Monday, January 4, 2016

MPs who have lost the nation's trust should not decide on their salaries or on a new building

They say the calendar has changed, that a new year has come into being. There is no sign of it in the way we live our lives. The same problems and vexations, the same cynicism and double standards from those who rule us, the same amoralities and selfishness continue to determine our lives. But also, thankfully, the same hope that tomorrow will somehow be better and that some day soon we shall overcome. Without that strand of optimism it would be impossible to live under a brand of politics that has gone unashamedly evil.

For now, we can still mark a mood shift by switching from intolerance debate to insensitivity debate. Our far-from-esteemed Parliament closed the year with one of its worst sessions in history. The cost of the washout was enormous. It takes Rs 2.6 crore to run the two houses for just one hour.

Just at this scandalous juncture, our far-from-esteemed MPs came up with two brainwaves: Double their salaries and allowances, and build a brand new Parliament House. This is what the poet meant when he said Good can imagine Evil, but Evil cannot imagine Good. The Indian politician, irrespective of the colour he flaunts, never wastes time thinking of what he can do for the country; he spends every waking moment figuring out what he can make the country do for him. The new proposals for MPs and for Parliament House underline the tyranny of the elected.

The AAP and the BJP, both elected, are today's most vicious enemies in the political arena. Yet they think and act alike when it comes to raiding the treasury. In early December the Delhi Assembly passed a bill raising MLAs' salaries 400 percent in one go. This, alongside generously increased allowances, would make Delhi MLAs the highest paid in the country. Within weeks, Parliament followed suit, a committee recommending 100 percent increase in MPs' salaries and a host of increased allowances and VIP privileges.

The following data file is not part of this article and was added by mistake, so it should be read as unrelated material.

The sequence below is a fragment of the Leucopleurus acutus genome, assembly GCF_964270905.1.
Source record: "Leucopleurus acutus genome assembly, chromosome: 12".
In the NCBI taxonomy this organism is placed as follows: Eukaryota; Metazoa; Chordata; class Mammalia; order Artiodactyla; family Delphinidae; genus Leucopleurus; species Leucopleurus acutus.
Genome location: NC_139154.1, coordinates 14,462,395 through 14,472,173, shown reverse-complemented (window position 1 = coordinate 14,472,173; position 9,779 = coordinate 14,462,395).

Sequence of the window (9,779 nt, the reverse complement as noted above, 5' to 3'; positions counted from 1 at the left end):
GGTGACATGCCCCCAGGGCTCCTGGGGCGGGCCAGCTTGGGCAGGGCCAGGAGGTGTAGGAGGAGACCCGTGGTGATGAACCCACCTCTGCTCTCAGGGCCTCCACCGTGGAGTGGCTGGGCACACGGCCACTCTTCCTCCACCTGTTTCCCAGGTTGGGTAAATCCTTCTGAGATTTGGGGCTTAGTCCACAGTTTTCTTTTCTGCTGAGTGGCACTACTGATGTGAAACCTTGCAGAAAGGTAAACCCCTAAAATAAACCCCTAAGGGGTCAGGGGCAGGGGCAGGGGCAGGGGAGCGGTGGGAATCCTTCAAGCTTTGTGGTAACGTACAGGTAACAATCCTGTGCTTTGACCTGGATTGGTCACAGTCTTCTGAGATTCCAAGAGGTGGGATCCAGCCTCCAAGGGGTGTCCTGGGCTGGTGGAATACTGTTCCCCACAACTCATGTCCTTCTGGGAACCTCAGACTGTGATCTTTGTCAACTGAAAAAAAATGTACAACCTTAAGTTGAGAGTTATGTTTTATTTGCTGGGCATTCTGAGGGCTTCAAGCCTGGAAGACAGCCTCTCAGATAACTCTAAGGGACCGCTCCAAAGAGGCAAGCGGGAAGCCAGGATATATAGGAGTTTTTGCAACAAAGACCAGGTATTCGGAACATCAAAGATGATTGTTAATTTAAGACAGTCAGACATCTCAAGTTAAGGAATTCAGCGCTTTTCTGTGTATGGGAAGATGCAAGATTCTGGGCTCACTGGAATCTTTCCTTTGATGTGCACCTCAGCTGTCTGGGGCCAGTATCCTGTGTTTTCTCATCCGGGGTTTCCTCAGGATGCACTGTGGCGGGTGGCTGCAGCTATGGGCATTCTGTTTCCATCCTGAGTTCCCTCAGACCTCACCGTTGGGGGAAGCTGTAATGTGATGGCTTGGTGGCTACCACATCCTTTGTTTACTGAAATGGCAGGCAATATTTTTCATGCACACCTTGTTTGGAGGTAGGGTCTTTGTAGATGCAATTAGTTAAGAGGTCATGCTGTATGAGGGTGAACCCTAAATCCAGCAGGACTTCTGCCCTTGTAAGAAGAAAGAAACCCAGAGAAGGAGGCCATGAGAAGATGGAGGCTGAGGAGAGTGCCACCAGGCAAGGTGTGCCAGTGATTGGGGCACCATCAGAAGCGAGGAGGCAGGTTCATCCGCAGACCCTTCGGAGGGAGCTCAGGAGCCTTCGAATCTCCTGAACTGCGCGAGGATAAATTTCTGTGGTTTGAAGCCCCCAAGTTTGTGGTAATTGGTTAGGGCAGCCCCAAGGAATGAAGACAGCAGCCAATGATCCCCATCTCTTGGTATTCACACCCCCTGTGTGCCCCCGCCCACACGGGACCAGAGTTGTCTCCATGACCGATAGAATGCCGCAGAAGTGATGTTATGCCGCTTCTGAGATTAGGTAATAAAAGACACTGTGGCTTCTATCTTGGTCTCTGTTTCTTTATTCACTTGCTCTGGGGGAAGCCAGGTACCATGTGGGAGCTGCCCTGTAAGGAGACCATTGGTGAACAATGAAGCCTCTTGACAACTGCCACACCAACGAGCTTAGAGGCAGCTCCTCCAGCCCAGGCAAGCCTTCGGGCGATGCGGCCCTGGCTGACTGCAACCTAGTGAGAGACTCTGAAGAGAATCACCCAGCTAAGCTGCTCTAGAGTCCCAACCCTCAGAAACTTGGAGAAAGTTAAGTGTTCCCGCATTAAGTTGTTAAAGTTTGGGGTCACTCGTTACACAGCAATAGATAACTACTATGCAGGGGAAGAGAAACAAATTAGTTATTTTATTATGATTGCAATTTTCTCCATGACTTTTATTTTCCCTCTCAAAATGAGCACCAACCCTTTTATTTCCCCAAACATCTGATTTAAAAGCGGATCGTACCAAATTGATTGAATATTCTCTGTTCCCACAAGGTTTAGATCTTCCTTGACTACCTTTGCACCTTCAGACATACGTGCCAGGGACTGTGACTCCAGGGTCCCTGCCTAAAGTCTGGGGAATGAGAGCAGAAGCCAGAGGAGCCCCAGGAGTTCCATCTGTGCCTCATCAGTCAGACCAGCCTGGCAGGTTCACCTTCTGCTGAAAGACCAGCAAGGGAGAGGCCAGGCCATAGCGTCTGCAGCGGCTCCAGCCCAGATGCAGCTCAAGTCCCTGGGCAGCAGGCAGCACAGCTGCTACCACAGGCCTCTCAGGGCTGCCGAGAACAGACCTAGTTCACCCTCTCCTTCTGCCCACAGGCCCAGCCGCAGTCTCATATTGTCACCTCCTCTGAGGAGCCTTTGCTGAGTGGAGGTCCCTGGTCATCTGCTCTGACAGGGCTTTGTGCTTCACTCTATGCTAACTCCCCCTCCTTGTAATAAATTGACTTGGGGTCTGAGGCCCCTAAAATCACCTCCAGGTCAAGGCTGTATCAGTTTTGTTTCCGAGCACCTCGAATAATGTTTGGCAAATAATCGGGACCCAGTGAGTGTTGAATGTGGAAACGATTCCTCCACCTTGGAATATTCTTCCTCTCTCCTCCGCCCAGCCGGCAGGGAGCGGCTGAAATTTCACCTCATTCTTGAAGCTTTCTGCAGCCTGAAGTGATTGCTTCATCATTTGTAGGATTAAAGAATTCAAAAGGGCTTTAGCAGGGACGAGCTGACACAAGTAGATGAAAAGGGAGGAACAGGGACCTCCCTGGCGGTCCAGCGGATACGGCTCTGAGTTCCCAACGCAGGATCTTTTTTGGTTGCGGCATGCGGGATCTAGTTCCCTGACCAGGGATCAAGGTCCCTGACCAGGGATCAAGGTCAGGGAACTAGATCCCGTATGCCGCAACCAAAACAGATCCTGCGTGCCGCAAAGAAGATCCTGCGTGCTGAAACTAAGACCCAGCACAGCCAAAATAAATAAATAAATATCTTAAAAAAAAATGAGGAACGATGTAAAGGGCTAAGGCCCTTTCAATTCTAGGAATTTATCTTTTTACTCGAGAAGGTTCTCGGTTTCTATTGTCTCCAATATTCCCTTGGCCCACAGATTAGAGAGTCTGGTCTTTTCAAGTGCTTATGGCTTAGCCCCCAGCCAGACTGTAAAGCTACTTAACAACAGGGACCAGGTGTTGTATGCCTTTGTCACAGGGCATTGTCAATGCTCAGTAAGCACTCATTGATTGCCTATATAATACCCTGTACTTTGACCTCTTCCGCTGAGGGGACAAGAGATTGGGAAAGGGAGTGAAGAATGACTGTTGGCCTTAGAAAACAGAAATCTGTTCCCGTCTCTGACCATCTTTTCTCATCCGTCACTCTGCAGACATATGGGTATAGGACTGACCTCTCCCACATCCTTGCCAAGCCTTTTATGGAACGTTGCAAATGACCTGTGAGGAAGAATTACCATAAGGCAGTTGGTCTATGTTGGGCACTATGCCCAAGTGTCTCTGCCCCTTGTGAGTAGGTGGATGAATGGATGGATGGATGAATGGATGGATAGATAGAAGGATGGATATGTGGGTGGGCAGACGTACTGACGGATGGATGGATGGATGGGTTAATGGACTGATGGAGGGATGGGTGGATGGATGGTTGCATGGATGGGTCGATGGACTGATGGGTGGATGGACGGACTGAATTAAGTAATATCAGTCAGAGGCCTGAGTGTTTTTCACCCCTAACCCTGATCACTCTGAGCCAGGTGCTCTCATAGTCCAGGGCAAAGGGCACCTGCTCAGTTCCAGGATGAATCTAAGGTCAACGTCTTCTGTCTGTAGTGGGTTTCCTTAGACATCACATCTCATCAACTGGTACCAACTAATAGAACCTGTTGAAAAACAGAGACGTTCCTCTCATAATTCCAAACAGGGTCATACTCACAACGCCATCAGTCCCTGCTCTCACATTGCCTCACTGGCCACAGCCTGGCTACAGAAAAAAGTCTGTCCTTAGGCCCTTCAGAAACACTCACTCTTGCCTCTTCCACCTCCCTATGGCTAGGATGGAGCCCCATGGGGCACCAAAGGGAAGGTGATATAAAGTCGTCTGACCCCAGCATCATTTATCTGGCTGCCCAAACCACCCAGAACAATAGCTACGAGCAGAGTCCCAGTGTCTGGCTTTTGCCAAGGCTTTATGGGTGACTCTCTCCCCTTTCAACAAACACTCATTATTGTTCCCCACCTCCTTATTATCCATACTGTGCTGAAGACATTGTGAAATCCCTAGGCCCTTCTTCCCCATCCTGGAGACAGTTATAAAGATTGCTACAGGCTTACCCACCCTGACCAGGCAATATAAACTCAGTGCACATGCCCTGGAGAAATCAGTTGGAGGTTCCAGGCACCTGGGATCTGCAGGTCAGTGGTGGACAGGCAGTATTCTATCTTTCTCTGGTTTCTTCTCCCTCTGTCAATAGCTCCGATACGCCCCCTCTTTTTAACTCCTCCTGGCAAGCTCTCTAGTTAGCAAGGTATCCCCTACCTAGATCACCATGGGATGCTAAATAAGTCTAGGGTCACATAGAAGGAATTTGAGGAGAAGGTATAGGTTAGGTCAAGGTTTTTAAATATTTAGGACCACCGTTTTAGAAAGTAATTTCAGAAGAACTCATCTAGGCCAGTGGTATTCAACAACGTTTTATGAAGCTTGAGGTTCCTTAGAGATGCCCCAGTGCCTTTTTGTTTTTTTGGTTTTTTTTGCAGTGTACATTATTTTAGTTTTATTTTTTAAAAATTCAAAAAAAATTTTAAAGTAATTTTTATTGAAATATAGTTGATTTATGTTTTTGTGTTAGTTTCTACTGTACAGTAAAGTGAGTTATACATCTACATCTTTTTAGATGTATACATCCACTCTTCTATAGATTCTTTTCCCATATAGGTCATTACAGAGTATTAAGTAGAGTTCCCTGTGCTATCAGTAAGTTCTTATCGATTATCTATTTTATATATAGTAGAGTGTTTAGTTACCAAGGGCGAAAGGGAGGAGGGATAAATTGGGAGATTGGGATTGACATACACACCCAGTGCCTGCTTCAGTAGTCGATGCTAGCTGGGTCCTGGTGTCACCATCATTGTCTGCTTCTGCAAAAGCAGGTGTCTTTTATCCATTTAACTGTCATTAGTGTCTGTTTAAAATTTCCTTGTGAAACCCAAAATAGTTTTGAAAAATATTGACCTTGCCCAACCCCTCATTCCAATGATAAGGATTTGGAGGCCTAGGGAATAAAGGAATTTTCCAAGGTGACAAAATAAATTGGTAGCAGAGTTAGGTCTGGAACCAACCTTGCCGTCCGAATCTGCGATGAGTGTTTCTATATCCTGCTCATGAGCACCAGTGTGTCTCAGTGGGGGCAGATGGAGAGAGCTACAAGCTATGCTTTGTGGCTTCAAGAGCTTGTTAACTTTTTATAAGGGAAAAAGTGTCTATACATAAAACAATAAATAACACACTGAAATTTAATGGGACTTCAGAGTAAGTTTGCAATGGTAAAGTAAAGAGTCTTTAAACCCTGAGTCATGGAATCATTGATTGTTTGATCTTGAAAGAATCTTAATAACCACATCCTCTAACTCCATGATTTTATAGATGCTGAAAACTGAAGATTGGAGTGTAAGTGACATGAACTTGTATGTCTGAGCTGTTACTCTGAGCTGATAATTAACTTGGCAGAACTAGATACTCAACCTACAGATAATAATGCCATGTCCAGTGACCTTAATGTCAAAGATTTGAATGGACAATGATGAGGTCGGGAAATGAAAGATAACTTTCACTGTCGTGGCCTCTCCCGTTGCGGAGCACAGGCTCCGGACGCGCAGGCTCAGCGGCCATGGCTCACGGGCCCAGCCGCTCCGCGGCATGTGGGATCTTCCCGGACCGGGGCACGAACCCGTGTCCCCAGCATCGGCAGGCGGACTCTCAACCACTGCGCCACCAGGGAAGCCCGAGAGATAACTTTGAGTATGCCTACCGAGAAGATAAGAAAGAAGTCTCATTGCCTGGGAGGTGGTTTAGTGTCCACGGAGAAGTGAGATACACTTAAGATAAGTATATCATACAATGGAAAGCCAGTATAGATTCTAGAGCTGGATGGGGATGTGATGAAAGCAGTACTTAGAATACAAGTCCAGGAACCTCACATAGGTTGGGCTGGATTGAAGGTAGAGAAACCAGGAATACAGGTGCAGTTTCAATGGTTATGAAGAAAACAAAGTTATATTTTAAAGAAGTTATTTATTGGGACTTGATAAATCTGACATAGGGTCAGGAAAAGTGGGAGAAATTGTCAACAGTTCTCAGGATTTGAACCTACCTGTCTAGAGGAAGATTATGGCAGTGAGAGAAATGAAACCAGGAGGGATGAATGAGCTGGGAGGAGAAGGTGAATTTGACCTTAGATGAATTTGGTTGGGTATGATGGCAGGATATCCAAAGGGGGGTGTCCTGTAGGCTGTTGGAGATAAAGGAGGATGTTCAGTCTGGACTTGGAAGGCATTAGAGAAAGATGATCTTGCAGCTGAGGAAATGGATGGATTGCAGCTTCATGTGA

Ironically, the parliamentary committee was chaired by Yogi Adityanath, best known for patriotic thoughts such as "those who are against yoga must be drowned", and "Shahrukh Khan is no different from Pakistani terrorist Hafees Saeed". Apparently he is an expert on democracy's finances as well. Apart from doubling an MPs' salary, constituency allowance and secretarial allotment, he even recommended exemption for MPs from payment at toll-plazas. Strange are the ways in which an elected politician's mind works, whether he is sanyasi or freebooter, criminal or dynast.

Insensitivity is also behind the revival of the proposal that a new Parliament House be built. The Speaker used an interesting phrase to justify the proposal. The present building, she said, was showing "signs of distress". The whole country has been showing signs of distress at the way Parliament reduced itself to a shadow of what it was meant to be. Sanjay Gandhi began the process by bringing in street rowdies whose job was to shout down members he disliked. Thereafter blocking of complete sessions became an established practice, justified in the best constitutional and intellectual terms by Arun Jaitley when he was leading the blockade for the opposition. The idea was taken to farcical levels by the Congress in the last session. Are we to have a modern high-tech Parliament House so that it can be disrupted in greater comfort?

Our Parliament House is 85 years old. The British Parliament building is 145 years old, though it was repaired massively after bombings in the 1940s. Three years ago they started talking of "temporary relocation" to carry out large scale renovation that could take up to five years -- to fix leaking bathrooms and eliminate rats that have been found. But no one is talking of a new Parliament building. The magnificence of the Palace of Westminster on the banks of the Thames is not replicable. So is the sweeping grandeur of Delhi's circular masterpiece.

The attempt should be to preserve this architectural wonder and use it judiciously. We now have 790 MPs, a number that cannot be justified on any ground of democracy. A system that will keep MP strength at 500 will not only serve democracy better, but also reduce corruption and allied activities significantly. Similarly, giving power to MPs to decide their own emoluments is neither democratic nor moral. An independent body like a Pay Commission must deliberate this publicly before decisions are taken. The present generation of MPs and MLAs have forfeited their trust and become a burden. To pretend otherwise would be to deceive the country.